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Continue reading “The Holy Tides – Yule, its traditions, and religious observances”

The Holy Tides – Haligmonath / Winter Finding / Winterfylleth / Winter Nights / Vetrnætr / Haustblót / Völsi blót, & Autumn Weddings [Expanded]

Autumn is upon us, my favorite time of the year.

Some practitioners of the Northern Tradition are celebrating Winter Nights (Vetrnætr, Haustblót ) around now, the time of the autumnal equinox so it is more in sync with mainstream pagan Mabon celebrations. Yet many more won’t be celebrating it until mid to late October, when it will be more in sync with the pagan celebration of Samhain. There are others who may not even celebrate it until November as that would be the approximate time when the harvest has concluded in their area.

The reason for the discrepancy is that as much as we sometimes treat the pre-Christian ancient German, Scandinavian and Anglo-Saxon cultures as being part of a somewhat synonymous culture, the fact remains that we have regional differences as it applied to both methods of time-keeping, as well as it applied to when agriculturally related festivals were held based on that geo-specific culture’s natural cycle.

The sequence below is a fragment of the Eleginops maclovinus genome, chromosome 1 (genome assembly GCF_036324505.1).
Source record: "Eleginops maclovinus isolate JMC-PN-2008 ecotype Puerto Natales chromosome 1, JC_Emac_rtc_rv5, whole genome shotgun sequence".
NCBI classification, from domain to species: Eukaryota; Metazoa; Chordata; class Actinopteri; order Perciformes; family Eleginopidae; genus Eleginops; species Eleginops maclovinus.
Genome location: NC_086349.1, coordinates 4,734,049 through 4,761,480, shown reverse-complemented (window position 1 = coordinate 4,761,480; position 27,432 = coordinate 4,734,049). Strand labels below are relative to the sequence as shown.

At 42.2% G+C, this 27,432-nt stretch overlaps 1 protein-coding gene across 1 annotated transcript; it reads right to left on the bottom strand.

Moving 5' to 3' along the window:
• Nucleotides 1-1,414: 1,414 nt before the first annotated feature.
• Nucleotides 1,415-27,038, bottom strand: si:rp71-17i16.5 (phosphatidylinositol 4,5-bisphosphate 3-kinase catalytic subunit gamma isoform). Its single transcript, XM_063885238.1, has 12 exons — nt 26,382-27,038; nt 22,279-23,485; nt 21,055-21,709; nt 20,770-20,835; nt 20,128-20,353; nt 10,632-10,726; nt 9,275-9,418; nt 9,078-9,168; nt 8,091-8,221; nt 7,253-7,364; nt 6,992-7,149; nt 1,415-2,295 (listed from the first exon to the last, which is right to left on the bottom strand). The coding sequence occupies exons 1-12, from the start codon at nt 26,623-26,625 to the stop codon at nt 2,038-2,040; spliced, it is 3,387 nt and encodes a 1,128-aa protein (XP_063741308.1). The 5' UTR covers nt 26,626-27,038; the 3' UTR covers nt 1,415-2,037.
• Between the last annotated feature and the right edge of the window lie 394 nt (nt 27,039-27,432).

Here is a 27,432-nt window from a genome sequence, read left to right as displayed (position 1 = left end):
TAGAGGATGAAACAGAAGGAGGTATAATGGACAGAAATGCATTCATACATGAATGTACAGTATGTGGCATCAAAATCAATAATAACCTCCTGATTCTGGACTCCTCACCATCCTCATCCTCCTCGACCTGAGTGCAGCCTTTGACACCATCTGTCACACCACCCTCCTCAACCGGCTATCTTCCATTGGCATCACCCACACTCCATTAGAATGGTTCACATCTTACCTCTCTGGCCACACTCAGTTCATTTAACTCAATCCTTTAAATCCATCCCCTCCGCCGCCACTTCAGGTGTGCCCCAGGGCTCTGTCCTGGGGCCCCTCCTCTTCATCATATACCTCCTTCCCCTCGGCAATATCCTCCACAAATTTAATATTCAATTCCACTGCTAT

This has led today to a number of celebrations and observances including: Haligmonath, Winter Finding, Winterfylleth, Winter Nights, Vetrnætr, Haustblót, Völsi blót, etc.

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Photo of a previous Winter Nights altar.

So then what are all these different observances, and what do they have to do with this time of year?

Continue reading “The Holy Tides – Haligmonath / Winter Finding / Winterfylleth / Winter Nights / Vetrnætr / Haustblót / Völsi blót, & Autumn Weddings [Expanded]”